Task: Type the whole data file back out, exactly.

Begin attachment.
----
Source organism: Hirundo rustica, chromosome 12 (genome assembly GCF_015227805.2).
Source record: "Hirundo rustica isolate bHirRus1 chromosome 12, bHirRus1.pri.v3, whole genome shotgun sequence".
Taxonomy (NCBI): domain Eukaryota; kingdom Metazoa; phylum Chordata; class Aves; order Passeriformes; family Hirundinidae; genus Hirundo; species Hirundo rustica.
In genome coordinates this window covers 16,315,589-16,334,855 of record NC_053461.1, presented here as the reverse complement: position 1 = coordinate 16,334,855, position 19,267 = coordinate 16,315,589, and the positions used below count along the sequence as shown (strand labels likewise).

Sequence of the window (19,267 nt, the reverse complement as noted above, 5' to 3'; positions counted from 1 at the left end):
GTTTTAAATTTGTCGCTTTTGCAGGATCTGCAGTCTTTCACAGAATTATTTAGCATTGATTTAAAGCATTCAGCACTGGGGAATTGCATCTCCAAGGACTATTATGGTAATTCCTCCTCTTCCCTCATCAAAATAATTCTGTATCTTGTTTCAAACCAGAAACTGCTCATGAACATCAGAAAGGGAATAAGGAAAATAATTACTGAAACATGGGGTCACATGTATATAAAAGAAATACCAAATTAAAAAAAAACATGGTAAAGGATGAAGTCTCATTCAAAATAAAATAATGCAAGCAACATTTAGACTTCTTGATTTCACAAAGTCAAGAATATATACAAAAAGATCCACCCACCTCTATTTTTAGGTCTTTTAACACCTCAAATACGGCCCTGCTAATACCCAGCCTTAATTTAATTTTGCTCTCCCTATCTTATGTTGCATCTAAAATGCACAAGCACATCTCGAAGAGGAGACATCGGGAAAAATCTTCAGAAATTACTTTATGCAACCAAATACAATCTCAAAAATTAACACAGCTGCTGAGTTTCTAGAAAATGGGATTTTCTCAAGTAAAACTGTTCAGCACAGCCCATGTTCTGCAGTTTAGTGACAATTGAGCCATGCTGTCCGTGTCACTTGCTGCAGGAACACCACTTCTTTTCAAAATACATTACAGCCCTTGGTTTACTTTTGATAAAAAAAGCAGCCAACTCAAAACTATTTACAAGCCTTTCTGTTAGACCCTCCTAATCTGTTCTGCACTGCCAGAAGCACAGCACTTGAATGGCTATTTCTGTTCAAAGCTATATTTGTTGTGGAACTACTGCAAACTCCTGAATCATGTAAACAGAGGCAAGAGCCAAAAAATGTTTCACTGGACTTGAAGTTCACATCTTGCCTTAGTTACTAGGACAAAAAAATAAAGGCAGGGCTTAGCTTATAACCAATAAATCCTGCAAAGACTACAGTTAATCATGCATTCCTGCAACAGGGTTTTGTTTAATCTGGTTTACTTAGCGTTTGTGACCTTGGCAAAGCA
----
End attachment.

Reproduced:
Source organism: Hirundo rustica, chromosome 12 (genome assembly GCF_015227805.2).
Source record: "Hirundo rustica isolate bHirRus1 chromosome 12, bHirRus1.pri.v3, whole genome shotgun sequence".
Taxonomy (NCBI): domain Eukaryota; kingdom Metazoa; phylum Chordata; class Aves; order Passeriformes; family Hirundinidae; genus Hirundo; species Hirundo rustica.
In genome coordinates this window covers 16,315,589-16,334,855 of record NC_053461.1, presented here as the reverse complement: position 1 = coordinate 16,334,855, position 19,267 = coordinate 16,315,589, and the positions used below count along the sequence as shown (strand labels likewise).

Sequence of the window (19,267 nt, the reverse complement as noted above, 5' to 3'; positions counted from 1 at the left end):
GTTTTAAATTTGTCGCTTTTGCAGGATCTGCAGTCTTTCACAGAATTATTTAGCATTGATTTAAAGCATTCAGCACTGGGGAATTGCATCTCCAAGGACTATTATGGTAATTCCTCCTCTTCCCTCATCAAAATAATTCTGTATCTTGTTTCAAACCAGAAACTGCTCATGAACATCAGAAAGGGAATAAGGAAAATAATTACTGAAACATGGGGTCACATGTATATAAAAGAAATACCAAATTAAAAAAAAACATGGTAAAGGATGAAGTCTCATTCAAAATAAAATAATGCAAGCAACATTTAGACTTCTTGATTTCACAAAGTCAAGAATATATACAAAAAGATCCACCCACCTCTATTTTTAGGTCTTTTAACACCTCAAATACGGCCCTGCTAATACCCAGCCTTAATTTAATTTTGCTCTCCCTATCTTATGTTGCATCTAAAATGCACAAGCACATCTCGAAGAGGAGACATCGGGAAAAATCTTCAGAAATTACTTTATGCAACCAAATACAATCTCAAAAATTAACACAGCTGCTGAGTTTCTAGAAAATGGGATTTTCTCAAGTAAAACTGTTCAGCACAGCCCATGTTCTGCAGTTTAGTGACAATTGAGCCATGCTGTCCGTGTCACTTGCTGCAGGAACACCACTTCTTTTCAAAATACATTACAGCCCTTGGTTTACTTTTGATAAAAAAAGCAGCCAACTCAAAACTATTTACAAGCCTTTCTGTTAGACCCTCCTAATCTGTTCTGCACTGCCAGAAGCACAGCACTTGAATGGCTATTTCTGTTCAAAGCTATATTTGTTGTGGAACTACTGCAAACTCCTGAATCATGTAAACAGAGGCAAGAGCCAAAAAATGTTTCACTGGACTTGAAGTTCACATCTTGCCTTAGTTACTAGGACAAAAAAATAAAGGCAGGGCTTAGCTTATAACCAATAAATCCTGCAAAGACTACAGTTAATCATGCATTCCTGCAACAGGGTTTTGTTTAATCTGGTTTACTTAGCGTTTGTGACCTTGGCAAAGCA